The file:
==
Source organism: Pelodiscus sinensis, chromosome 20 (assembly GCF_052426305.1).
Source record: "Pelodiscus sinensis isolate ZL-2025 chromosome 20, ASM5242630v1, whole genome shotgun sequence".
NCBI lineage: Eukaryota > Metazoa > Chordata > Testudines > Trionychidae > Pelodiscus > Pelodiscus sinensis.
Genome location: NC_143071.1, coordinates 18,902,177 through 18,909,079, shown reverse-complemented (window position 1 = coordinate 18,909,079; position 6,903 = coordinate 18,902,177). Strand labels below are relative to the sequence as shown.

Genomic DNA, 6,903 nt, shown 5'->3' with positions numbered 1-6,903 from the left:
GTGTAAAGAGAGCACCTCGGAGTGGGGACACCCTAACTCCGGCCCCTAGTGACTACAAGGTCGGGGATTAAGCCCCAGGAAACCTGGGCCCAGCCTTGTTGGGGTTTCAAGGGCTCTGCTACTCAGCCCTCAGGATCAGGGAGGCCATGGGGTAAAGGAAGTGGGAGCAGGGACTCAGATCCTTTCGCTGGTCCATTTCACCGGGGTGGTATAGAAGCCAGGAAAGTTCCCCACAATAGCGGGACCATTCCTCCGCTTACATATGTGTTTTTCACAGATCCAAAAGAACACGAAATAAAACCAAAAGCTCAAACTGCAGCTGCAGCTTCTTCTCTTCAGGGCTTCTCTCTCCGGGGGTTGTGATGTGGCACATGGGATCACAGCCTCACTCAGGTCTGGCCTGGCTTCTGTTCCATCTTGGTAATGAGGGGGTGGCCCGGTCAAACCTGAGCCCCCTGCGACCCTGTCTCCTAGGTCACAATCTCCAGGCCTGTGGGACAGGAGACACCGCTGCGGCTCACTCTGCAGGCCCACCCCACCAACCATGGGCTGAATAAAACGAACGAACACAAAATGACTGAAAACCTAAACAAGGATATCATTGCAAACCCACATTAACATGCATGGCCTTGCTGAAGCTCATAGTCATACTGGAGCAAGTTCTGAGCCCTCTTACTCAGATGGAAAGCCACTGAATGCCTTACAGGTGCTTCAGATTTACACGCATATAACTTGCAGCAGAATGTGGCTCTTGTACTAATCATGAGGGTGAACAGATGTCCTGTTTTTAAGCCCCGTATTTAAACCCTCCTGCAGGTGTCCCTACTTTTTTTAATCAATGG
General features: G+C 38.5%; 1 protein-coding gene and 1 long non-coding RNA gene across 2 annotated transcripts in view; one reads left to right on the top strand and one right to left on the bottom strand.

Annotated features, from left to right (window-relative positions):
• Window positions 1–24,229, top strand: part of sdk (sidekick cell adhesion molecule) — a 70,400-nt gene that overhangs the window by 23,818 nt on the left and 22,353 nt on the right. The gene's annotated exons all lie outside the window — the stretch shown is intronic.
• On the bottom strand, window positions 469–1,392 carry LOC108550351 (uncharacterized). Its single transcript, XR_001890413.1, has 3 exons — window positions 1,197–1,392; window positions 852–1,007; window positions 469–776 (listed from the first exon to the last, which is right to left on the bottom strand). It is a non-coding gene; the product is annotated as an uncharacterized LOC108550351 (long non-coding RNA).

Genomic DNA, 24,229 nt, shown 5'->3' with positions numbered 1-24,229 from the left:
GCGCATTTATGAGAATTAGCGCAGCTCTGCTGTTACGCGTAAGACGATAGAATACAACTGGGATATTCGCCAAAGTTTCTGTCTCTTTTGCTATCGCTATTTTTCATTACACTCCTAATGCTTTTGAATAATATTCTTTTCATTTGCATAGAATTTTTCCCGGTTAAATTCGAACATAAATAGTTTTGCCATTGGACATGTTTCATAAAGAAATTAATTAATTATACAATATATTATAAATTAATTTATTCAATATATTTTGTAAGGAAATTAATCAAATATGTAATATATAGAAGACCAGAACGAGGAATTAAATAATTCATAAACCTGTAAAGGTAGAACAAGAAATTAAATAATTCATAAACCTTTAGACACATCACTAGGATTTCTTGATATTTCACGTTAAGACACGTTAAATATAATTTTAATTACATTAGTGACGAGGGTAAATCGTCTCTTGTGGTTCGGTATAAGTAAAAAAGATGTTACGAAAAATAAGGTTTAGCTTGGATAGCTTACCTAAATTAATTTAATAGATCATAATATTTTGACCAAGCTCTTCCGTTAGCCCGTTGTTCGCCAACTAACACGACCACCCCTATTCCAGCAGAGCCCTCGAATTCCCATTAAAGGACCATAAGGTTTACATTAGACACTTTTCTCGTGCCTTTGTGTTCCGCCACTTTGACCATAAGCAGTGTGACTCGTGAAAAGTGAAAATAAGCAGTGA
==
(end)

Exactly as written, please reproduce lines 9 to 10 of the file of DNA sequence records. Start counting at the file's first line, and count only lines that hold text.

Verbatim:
• Window positions 1–24,229, top strand: part of sdk (sidekick cell adhesion molecule) — a 70,400-nt gene that overhangs the window by 23,818 nt on the left and 22,353 nt on the right. The gene's annotated exons all lie outside the window — the stretch shown is intronic.
• On the bottom strand, window positions 469–1,392 carry LOC108550351 (uncharacterized). Its single transcript, XR_001890413.1, has 3 exons — window positions 1,197–1,392; window positions 852–1,007; window positions 469–776 (listed from the first exon to the last, which is right to left on the bottom strand). It is a non-coding gene; the product is annotated as an uncharacterized LOC108550351 (long non-coding RNA).